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Floyd Mayweather, Jr. vs Victor Ortiz: the four round bromance

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After blatantly head butting Floyd Mayweather, Jr. last night, “Vicious” Victor Ortiz went off Romeo style and forced as much male bonding as perhaps the boxing world has ever seen—including a kiss. Referee Joe Cortez deducted a point for the head butt (there is no rule in boxing that prevents excessive man love), and Ortiz continued prom night with an attempt to round second base. With Mayweather, however, “no means no” and he rejected Ortiz’s advances by way of a left hook-straight right combo package that sent Ortiz down for the count at the end of the fourth round.

Cheap shot? Maybe. Against the rules? Absolutely not. The circumstance would not have happened if Ortiz had not treated Mayweather’s melon like it was a soccer ball. The dude went full on vertical with the head smash (he said it was not intentional…uh, right), which is why it is probably appropriate now for him to drop “Vicious” and go with “Vertical.” There would be no objection here if he went with “Valentino” either because that kiss was very romantic.

Additionally, Joe Cortez could have kept the fighters a part, as he is supposed to do, and restart them when he was ready. For reasons only known to him, he didn’t and, as such, the fighters remained in protect yourself at all times mode. Most of us wish that Floyd had not taken the opportunity because it had defenseless payback written all over it. Regardless, it happened and a rematch is probably due, which most of us probably would pay to see.

Ortiz was ready to die (and make love), which means that he may have exorcised the Marcus Maidana demon. He was prepared, landed effective punches on Mayweather, and the largess of being in the biggest fight of his career did not seem to faze him. His moments were not frequent enough, however, which means that he was not likely on track to win the fight, but he was most certainly in the fight and performed better than most expected.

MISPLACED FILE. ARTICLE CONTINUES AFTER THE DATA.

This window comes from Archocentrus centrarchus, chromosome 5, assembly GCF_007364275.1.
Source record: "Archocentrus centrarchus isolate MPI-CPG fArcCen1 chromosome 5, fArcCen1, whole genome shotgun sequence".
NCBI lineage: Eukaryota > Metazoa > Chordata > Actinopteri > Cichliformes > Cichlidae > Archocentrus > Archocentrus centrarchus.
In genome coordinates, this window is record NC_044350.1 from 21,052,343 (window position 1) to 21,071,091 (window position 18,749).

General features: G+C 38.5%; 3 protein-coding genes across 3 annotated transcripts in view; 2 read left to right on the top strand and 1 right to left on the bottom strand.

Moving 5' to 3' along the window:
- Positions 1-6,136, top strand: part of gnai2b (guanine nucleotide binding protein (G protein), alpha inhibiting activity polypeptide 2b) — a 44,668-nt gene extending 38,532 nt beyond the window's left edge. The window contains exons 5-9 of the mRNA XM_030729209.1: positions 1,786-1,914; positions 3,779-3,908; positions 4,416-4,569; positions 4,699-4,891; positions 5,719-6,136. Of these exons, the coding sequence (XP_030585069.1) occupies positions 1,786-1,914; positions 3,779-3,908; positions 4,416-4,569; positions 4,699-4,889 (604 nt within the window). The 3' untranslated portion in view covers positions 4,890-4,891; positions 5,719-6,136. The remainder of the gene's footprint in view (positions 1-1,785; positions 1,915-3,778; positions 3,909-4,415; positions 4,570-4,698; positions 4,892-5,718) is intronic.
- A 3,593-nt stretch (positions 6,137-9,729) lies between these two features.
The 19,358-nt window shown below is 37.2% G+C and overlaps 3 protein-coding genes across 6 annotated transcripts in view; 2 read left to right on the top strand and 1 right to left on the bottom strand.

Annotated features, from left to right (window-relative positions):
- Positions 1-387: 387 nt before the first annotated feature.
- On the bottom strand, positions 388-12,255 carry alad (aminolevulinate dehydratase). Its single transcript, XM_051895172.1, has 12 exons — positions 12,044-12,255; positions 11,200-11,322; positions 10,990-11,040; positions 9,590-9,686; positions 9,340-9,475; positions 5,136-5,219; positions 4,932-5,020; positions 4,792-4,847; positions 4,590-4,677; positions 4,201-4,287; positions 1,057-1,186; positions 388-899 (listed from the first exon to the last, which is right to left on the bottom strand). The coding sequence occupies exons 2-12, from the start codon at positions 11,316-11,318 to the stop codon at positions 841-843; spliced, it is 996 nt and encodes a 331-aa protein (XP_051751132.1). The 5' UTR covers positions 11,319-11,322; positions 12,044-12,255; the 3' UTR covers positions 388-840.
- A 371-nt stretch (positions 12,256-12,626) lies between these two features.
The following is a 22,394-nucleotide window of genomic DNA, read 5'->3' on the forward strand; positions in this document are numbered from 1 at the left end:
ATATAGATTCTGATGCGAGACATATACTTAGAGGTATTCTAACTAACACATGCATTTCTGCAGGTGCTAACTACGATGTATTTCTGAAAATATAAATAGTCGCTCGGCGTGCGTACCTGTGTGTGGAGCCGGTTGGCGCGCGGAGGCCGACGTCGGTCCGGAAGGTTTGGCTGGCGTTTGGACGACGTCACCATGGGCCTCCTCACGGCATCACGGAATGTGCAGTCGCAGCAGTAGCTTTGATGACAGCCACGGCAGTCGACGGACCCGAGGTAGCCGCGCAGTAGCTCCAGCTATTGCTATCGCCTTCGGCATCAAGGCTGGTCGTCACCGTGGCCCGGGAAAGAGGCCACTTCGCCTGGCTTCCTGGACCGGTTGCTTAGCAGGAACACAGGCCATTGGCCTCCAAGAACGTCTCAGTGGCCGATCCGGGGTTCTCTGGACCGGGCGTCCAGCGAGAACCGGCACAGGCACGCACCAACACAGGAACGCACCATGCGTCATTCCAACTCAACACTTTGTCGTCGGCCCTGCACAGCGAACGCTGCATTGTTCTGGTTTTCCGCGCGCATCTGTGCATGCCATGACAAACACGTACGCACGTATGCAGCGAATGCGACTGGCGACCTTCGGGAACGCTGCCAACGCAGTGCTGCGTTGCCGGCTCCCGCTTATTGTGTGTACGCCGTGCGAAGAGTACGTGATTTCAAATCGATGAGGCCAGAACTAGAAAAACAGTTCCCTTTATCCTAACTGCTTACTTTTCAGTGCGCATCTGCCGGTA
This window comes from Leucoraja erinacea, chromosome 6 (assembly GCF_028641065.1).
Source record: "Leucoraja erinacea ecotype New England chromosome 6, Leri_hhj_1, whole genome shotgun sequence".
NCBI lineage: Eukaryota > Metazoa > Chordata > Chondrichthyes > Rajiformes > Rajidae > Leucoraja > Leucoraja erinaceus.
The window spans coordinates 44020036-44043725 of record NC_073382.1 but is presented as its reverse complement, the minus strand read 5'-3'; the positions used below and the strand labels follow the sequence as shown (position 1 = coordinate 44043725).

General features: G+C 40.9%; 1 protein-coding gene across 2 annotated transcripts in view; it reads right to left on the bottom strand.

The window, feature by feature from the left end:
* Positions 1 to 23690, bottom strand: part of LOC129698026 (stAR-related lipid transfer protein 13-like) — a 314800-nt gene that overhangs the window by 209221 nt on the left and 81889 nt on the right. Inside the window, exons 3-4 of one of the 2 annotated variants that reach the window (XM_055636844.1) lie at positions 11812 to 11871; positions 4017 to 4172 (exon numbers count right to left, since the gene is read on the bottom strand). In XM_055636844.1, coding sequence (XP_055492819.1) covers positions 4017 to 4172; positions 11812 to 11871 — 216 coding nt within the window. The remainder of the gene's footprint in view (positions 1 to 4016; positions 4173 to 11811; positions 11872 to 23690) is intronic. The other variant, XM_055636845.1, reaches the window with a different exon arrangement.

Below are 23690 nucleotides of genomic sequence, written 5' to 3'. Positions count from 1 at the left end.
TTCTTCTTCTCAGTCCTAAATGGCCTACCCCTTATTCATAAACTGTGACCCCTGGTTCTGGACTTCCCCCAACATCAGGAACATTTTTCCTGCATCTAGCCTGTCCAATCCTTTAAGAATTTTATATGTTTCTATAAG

Mayweather had ring rust and/or is suffering from the naturally aging process because his reflexes were not where they have been. He still blocked most of Ortiz punches, but he ate more leather than we are accustomed to seeing. By Floyd’s own account, he prepared exceptionally well for Ortiz. If what we saw in four’ish rounds is how he is able to execute these days, then it is not a reach to say that he has lost a step—which still makes him better than any other non-Filipino welterweight.

If Mayweather had hopes of using a victory over Ortiz to fuel the fire for a fight with Manny Pacquiao, then he failed. Ironically, assuming there is no rematch, it is perhaps Ortiz who now presents the best option for Manny after the Juan Manuel Marquez trilogy concludes in November. As for Mayweather, Larry Merchant wants a piece.

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